A “chronogram,” derived the Greek words for time (chronos) and letter (gramma), is a sentence or poem in which certain letters have been specially designated, usually by capitalization, as numerals in order to render a date. While chronograms are found in the Hindu and Hebrew traditions, Roman numerals are almost always employed for this purpose in the West. This sort of learned word-play was often found in early books, particularly to give the publication date, but it is also found inscribed on monuments. Oxford is the sort of place you find chronograms. Some examples are given below, but let me offer a few more prefatory words of explanation and criticism first.
An example of a chronogram written in English using Roman numerals is one written about the death of Elizabeth I in 1603:
My Day Closed Is In Immortality
This is an anagrammatic chronogram, where the first letters of each word in the sentence give us a date: MDCIII, 1603. Get it?
Getting the chronogram into correct Roman order is very difficult, and it is more ordinarily the case that the author just tries to get the numbers to add up to the date. So, for instance, a chronogram about the Great Fire of London in 1666:
LorD haVe MerCI Vpon Vs
Note the spelling irregularities in this chronogrammatic quotation from Psalms 123:3. First, all the letters of the chronogram are capitalized (giving the inscription the appearance of a ransom note, to my mind). Next, as often happens even in non-chronogrammatic inscriptions, V is spelled as a U. Last is the unusual I at the end of “mercy,” used simply for chronogrammatic purpose. Okay, so we have the letters LDVMIVV all designated as a chronogram. That’s no Roman date, but it does add up to one: L+D+V+M+I+V+V = 50 + 500 + 5 + 1000 + 1 + 5 + 5 = 1666. Ta-da!
At this point, you are probably wondering to yourself, Hmmm, are these clever or stupid? And are all such clever but stupid employments of the brain (to which I would add sudokus and crossword puzzles) of any genuine use? That’s hard to answer, nor am I the first to ask. In The Spectator (No. 60, May 9, 1711), Joseph Addison dismissed all forms of what he called false wit as examples of “Monkish Ignorance.” As he goes on to say,
As the Monks were the Masters of all that little Learning which was then extant, and had their whole Lives entirely disengaged from Business, it is no wonder that several of them, who wanted Genius for higher Performances, employed many Hours in the Composition of such Tricks in Writing as required much Time and little Capacity.
Addison assigns the chronogram to this category of false wit, and noting the fondness particularly of German scholars for them, writes dismissively,
For as some of the Letters distinguish themselves from the rest, and overtop their Fellows, they are to be considered in a double Capacity, both as Letters and as Figures. Your laborious German Wits will turn over a whole Dictionary for one of these ingenious Devices. A Man would think they were searching after an apt classical Term, but instead of that they are looking out a Word that has an L, and M, or a D in it. When therefore we meet with any of these Inscriptions, we are not so much to look in ‘em for the Thought, as for the Year of the Lord.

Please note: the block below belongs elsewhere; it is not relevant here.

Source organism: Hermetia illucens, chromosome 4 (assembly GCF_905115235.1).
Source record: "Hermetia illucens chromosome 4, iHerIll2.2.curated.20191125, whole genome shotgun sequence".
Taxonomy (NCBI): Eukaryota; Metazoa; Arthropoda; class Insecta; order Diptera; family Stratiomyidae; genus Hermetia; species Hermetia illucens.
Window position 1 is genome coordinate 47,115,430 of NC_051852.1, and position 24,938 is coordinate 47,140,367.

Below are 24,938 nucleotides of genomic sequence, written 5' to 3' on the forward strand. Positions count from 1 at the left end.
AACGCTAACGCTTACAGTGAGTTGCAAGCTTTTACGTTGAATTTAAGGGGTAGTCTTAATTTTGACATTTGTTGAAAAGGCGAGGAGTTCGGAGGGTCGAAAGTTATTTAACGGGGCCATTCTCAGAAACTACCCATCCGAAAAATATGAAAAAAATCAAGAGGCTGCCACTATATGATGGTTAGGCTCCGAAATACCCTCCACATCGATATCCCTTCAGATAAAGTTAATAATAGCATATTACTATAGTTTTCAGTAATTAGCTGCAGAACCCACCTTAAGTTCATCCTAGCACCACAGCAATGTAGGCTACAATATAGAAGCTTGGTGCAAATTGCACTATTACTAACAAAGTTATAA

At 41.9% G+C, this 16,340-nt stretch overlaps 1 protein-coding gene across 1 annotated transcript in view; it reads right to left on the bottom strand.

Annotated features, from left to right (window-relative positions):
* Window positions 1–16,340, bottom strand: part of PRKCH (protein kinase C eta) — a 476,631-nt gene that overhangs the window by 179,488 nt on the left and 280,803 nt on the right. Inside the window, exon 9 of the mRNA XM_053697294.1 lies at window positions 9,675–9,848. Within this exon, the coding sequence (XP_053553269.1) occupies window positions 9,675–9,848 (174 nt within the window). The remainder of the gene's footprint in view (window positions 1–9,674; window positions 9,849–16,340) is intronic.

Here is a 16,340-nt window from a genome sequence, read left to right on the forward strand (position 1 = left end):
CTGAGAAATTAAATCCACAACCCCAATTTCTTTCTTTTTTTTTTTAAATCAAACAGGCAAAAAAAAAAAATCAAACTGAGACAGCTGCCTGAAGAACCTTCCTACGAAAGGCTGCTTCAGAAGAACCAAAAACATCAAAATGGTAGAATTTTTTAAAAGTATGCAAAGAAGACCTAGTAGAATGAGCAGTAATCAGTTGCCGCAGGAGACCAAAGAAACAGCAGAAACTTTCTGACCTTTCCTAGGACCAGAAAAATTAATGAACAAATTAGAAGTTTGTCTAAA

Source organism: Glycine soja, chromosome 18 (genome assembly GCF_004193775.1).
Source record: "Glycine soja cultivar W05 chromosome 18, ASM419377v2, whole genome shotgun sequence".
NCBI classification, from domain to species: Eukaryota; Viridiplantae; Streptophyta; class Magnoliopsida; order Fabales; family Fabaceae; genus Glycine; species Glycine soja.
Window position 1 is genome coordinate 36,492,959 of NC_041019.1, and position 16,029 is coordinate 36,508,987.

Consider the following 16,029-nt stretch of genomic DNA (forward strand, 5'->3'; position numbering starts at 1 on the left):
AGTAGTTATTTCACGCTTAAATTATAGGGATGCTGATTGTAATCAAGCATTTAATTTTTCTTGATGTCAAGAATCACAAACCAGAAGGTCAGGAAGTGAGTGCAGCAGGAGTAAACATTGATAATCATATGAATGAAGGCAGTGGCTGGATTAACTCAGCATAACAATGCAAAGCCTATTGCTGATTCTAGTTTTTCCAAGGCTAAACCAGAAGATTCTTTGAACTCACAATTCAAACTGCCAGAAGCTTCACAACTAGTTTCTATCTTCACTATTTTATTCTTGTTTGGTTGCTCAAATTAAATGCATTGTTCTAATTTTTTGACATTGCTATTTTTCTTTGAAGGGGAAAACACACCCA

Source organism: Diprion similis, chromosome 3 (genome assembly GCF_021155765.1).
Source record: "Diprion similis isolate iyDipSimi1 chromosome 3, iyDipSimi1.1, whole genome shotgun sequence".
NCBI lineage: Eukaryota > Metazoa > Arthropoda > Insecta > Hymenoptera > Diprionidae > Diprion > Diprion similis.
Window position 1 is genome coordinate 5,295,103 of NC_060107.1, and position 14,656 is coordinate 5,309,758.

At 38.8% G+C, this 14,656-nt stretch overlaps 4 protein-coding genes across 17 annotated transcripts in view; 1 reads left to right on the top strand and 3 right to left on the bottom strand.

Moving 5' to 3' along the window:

It is true that chronograms are an especial love of the Germans, and a contemporary website dedicated to them can be found with an inevitable “.de” suffix.
Ah but, Mr. Addison, you need not go so far as Germany to find such monumental wastes of time. Addison was a fellow of Magdalen College, and near to it is the lovely winding path called “Addison’s Walk.” In less than a mile’s radius from his path can be seen a few chronograms, as shown below (these I was directed to from Reginald Adams’ Latin in Oxford: Inscriptiones Aliquot Oxonienses ).
1. St. Edmund’s Hall, known locally with affectionate as “Teddy Hall,” is perhaps the oldest academic institution in Oxford. It’s a charming little spot on a narrow street and is often overlooked. Above the front gate can be seen the college’s coat of arms and this inscription, sanCtVs edMVndVs hVIVs aVLae LVX, which translates as, “Saint Edmund, the light of this hall.” The chronogrammatic letters add up thus: C + V + M + V + V + V + I + V + V + L + L + V + X (= 100 + 5+ 1000 + 5 + 5 + 5 + 1 + 5 + 5 + 50 + 50 +5 + 10) = 1246, the year of Edmund’s canonization. It’s a nice, understated inscription with an unforced meaning.
2. By a basement window of Dyson Perrins Laboratory on South Parks Street can be seen this chronogram from 1914, designed by Paul Waterhouse, which reads, baLLIoLensIs fecI hyDatoeCVs. o sI MeLIVs. Translation: “I, Waterhouse of Balliol, made this. Oh, if only it were better!” The numbers, then, are L + L + I + L + I + C + I + D + C + V + I + M + L + I +V = 50 + 1 + 100 + 1 + 500 + 100 + 5 + 1 + 1000 + 50 + 1 + 5 = 1914. I like the fact that Waterhouse translated his name into a Latinized Greek word in order to get the letters D, C, and V, and the self-deprecating last word supplies M, L, I, and V.
3. There’s nothing self-depracating in the chronogram to be seen over the gate of Oriel College’s western campus, which reads, e Larga MVnIfICentIa CaeCILII rhoDes, “From the great generosity of Cecil Rhodes.” Rhodes entered Oriel in 1874, and 25 years later, was given an honorary degree. In 1911, the Rhodes building of Oriel was completed, and hence the chronogram reads, L + M + V + I + I + C + I + C + C + I + L + I + I + D = 50 + 1000 + 5 + 1 + 1 + 100 + 1 + 100 + 100 + 1 + 1 + 1 + 500 = 1911. The statue of Rhodes on the facade is almost life-size, and the pigeons roosting near the inscription give you a sense of how big the letters are. Rhodes has used letters from his own name for the chronogram, and from Larga Munificentia. Yup, big and munificent. Learned, too. Addison would probably roll his eyes.